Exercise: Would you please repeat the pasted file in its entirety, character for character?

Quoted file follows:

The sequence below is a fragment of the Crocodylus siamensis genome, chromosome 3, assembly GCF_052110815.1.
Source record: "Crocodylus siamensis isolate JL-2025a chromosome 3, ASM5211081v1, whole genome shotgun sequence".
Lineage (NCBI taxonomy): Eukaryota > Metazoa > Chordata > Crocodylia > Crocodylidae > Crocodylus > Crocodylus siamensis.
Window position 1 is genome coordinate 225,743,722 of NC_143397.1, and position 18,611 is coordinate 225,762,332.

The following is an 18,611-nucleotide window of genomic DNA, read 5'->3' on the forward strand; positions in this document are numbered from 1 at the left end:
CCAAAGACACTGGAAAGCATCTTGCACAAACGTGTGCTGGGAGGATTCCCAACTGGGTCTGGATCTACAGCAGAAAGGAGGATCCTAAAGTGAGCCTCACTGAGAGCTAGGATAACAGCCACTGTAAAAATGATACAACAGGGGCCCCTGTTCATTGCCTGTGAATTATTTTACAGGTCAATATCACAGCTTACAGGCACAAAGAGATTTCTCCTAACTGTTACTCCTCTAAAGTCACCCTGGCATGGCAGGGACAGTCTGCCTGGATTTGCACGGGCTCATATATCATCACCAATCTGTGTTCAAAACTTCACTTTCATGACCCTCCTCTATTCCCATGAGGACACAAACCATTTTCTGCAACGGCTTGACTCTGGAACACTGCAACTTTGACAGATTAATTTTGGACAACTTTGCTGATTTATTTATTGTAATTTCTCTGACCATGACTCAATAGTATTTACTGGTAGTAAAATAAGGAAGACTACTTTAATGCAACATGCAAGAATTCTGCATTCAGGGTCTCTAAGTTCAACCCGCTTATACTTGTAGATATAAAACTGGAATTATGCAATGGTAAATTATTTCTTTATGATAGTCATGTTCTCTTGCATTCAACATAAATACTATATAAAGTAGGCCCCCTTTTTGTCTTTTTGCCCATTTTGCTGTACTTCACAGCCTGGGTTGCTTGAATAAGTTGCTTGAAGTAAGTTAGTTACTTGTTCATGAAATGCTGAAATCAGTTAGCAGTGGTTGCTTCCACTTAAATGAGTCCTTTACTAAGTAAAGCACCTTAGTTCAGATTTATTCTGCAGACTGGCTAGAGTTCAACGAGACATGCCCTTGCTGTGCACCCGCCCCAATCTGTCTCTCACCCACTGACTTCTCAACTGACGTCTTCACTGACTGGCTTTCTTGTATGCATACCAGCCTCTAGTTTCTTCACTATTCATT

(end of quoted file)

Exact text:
The sequence below is a fragment of the Crocodylus siamensis genome, chromosome 3, assembly GCF_052110815.1.
Source record: "Crocodylus siamensis isolate JL-2025a chromosome 3, ASM5211081v1, whole genome shotgun sequence".
Lineage (NCBI taxonomy): Eukaryota > Metazoa > Chordata > Crocodylia > Crocodylidae > Crocodylus > Crocodylus siamensis.
Window position 1 is genome coordinate 225,743,722 of NC_143397.1, and position 18,611 is coordinate 225,762,332.

The following is an 18,611-nucleotide window of genomic DNA, read 5'->3' on the forward strand; positions in this document are numbered from 1 at the left end:
CCAAAGACACTGGAAAGCATCTTGCACAAACGTGTGCTGGGAGGATTCCCAACTGGGTCTGGATCTACAGCAGAAAGGAGGATCCTAAAGTGAGCCTCACTGAGAGCTAGGATAACAGCCACTGTAAAAATGATACAACAGGGGCCCCTGTTCATTGCCTGTGAATTATTTTACAGGTCAATATCACAGCTTACAGGCACAAAGAGATTTCTCCTAACTGTTACTCCTCTAAAGTCACCCTGGCATGGCAGGGACAGTCTGCCTGGATTTGCACGGGCTCATATATCATCACCAATCTGTGTTCAAAACTTCACTTTCATGACCCTCCTCTATTCCCATGAGGACACAAACCATTTTCTGCAACGGCTTGACTCTGGAACACTGCAACTTTGACAGATTAATTTTGGACAACTTTGCTGATTTATTTATTGTAATTTCTCTGACCATGACTCAATAGTATTTACTGGTAGTAAAATAAGGAAGACTACTTTAATGCAACATGCAAGAATTCTGCATTCAGGGTCTCTAAGTTCAACCCGCTTATACTTGTAGATATAAAACTGGAATTATGCAATGGTAAATTATTTCTTTATGATAGTCATGTTCTCTTGCATTCAACATAAATACTATATAAAGTAGGCCCCCTTTTTGTCTTTTTGCCCATTTTGCTGTACTTCACAGCCTGGGTTGCTTGAATAAGTTGCTTGAAGTAAGTTAGTTACTTGTTCATGAAATGCTGAAATCAGTTAGCAGTGGTTGCTTCCACTTAAATGAGTCCTTTACTAAGTAAAGCACCTTAGTTCAGATTTATTCTGCAGACTGGCTAGAGTTCAACGAGACATGCCCTTGCTGTGCACCCGCCCCAATCTGTCTCTCACCCACTGACTTCTCAACTGACGTCTTCACTGACTGGCTTTCTTGTATGCATACCAGCCTCTAGTTTCTTCACTATTCATT